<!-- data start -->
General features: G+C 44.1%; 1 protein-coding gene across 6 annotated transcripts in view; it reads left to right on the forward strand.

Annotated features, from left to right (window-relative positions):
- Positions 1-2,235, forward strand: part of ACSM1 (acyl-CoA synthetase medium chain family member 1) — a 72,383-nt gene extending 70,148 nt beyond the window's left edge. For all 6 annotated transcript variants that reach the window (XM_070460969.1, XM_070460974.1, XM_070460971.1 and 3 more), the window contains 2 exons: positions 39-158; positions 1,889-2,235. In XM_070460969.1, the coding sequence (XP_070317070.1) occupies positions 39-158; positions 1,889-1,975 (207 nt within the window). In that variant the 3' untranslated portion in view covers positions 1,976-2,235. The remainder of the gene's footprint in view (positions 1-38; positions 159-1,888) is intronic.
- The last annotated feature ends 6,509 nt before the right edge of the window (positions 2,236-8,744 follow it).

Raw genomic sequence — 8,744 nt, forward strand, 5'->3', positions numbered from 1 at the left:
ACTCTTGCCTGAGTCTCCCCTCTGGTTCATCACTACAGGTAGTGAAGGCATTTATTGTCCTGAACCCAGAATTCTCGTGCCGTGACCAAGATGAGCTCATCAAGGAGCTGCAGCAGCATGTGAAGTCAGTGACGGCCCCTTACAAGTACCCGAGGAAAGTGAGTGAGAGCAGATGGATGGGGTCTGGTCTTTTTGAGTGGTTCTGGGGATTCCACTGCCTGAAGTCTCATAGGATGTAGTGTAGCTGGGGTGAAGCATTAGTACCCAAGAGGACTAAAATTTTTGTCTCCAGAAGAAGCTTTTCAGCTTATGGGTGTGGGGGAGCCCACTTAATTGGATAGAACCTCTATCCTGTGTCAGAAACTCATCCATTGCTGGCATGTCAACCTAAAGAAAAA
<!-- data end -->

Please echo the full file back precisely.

General features: G+C 44.1%; 1 protein-coding gene across 6 annotated transcripts in view; it reads left to right on the forward strand.

Annotated features, from left to right (window-relative positions):
- Positions 1-2,235, forward strand: part of ACSM1 (acyl-CoA synthetase medium chain family member 1) — a 72,383-nt gene extending 70,148 nt beyond the window's left edge. For all 6 annotated transcript variants that reach the window (XM_070460969.1, XM_070460974.1, XM_070460971.1 and 3 more), the window contains 2 exons: positions 39-158; positions 1,889-2,235. In XM_070460969.1, the coding sequence (XP_070317070.1) occupies positions 39-158; positions 1,889-1,975 (207 nt within the window). In that variant the 3' untranslated portion in view covers positions 1,976-2,235. The remainder of the gene's footprint in view (positions 1-38; positions 159-1,888) is intronic.
- The last annotated feature ends 6,509 nt before the right edge of the window (positions 2,236-8,744 follow it).

Raw genomic sequence — 8,744 nt, forward strand, 5'->3', positions numbered from 1 at the left:
ACTCTTGCCTGAGTCTCCCCTCTGGTTCATCACTACAGGTAGTGAAGGCATTTATTGTCCTGAACCCAGAATTCTCGTGCCGTGACCAAGATGAGCTCATCAAGGAGCTGCAGCAGCATGTGAAGTCAGTGACGGCCCCTTACAAGTACCCGAGGAAAGTGAGTGAGAGCAGATGGATGGGGTCTGGTCTTTTTGAGTGGTTCTGGGGATTCCACTGCCTGAAGTCTCATAGGATGTAGTGTAGCTGGGGTGAAGCATTAGTACCCAAGAGGACTAAAATTTTTGTCTCCAGAAGAAGCTTTTCAGCTTATGGGTGTGGGGGAGCCCACTTAATTGGATAGAACCTCTATCCTGTGTCAGAAACTCATCCATTGCTGGCATGTCAACCTAAAGAAAAA